Random Thoughts from a Restless Mind

Dr. Darrell White's Personal Blog

Cape Cod

Musings on Home

Sunday musings…

1) Hero. Beth’s new horsey partner has finally arrived from Spain. Christened “Hortalano” but nicknamed “Hero” by the Man Cub (after Hiro, the protagonist in Big Hero 6), he is now home.

The latest actor in a long-running passion.

2) Drip. Street for “fashionable wear”. As in “LeBron was wearing crazy drip when he got off the bus.” Makes about as much sense as calling a high maintenance person “extra”.

3) Twee. Affectedly or excessively quaint, pretty, or sentimental. Never yet applied to any room decorated by Beth.

4) Bolt hole. A safe or restful place; one where you can hide from something unpleasant. Pretty much describes every place I’ve lived with Beth, especially Casa Blanco.

5) Home. What becomes of a place once it is no longer occupied by the people who made it a home? It is certainly changed. Can it remain home to those who are still there to make it one? Of course. Until, that is, it can’t.

My Gramp was so very smart in so many ways. He and Gamma could very well have stayed in the little ranch I remember as their home after my Aunt Barb went off to college. I’m pretty sure it was paid for, and it was certainly user friendly for a couple entering what we would now call middle age. But Gramp saw no advantage in the history of place, nor could he find a use for the extra room in even so small a dwelling once all three daughters had fledged the nest; he and Gamma decamped to a modest 2 bedroom apartment in Newark where he worked as the assistant superintendent for Newark schools.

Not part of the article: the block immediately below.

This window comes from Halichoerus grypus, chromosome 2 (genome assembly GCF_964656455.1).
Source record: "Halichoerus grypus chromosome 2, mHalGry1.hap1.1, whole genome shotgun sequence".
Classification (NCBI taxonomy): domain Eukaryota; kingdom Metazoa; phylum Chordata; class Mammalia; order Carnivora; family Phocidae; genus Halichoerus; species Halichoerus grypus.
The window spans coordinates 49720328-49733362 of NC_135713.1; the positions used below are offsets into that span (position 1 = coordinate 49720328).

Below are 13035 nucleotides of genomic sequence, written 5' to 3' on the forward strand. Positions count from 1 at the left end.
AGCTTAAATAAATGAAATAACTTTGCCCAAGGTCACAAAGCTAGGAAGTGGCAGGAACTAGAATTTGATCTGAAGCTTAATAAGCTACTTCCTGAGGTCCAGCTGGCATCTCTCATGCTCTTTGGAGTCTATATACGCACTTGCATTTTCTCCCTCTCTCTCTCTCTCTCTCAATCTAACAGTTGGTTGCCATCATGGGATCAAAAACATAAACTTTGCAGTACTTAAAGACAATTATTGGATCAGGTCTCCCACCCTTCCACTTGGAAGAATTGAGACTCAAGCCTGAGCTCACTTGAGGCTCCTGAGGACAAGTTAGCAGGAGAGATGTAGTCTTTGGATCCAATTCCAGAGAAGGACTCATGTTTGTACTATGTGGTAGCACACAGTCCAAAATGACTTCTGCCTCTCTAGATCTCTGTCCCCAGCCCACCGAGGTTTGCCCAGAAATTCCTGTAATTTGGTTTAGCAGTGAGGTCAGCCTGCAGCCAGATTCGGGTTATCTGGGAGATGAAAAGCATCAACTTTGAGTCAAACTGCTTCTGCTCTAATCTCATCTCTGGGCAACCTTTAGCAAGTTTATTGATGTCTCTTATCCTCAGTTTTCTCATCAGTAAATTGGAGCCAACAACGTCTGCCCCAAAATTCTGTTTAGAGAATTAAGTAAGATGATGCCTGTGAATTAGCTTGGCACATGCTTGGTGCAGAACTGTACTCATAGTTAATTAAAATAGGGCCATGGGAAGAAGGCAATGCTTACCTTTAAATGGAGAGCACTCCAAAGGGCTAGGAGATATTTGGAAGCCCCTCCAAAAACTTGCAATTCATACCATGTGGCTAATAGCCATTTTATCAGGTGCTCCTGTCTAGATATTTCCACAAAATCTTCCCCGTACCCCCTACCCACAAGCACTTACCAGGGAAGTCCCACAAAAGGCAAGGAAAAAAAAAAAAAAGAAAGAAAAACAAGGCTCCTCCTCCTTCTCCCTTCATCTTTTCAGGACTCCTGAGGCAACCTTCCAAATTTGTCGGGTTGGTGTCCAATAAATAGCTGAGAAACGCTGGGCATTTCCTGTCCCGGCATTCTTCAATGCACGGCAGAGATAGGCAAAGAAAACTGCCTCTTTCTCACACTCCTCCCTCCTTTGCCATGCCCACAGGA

They took along their living room furniture, and as luck would have it they also managed to take along (or had been taken along by) a few of their close friends at the time. Gamma and Gramp seemed to be about as social in Newark as they’d been in Glen Ridge. In all of my visits to their house I never remember any interaction with the neighborhood or the neighbors. In the Newark apartment it seemed that everyone knew my grandparents, and by extension, me.

In the late 60′s and early 70′s the great diaspora of retired north easterners to southeast Florida had begun. My two aunts had already moved to Miami, and Gamma and Gramp followed shortly after Gramp retired (the race riots in Newark prompted him to hang up his spurs at the earliest opportunity). I should note that in both Newark and Miami my grandparents became renters. Just another example of Gramp’s genius because neither they as a couple, nor Gamma as a widow, would be encumbered by place.

Like a spiritual tortoise, home would travel with them.

Gramp died when I was in high school. My memory of that time is kinda fuzzy. Maybe I was a junior. Gamma stayed in the King’s Creek apartment alone for at least a couple of years. She hosted my buddy Kid and me for a spring break visit during my freshman year in college. Her days seemed to be filled by time spent with friends in the apartment complex, usually centered around the pool. With two daughters and four ¬†grandchildren only a few miles away she also had their activities to attend if she wanted to. I remember watching my cousins baseball games with my uncles and my Gramp. Did Gamma use their games (and Jenny’s tennis matches) to fill the hours of her days?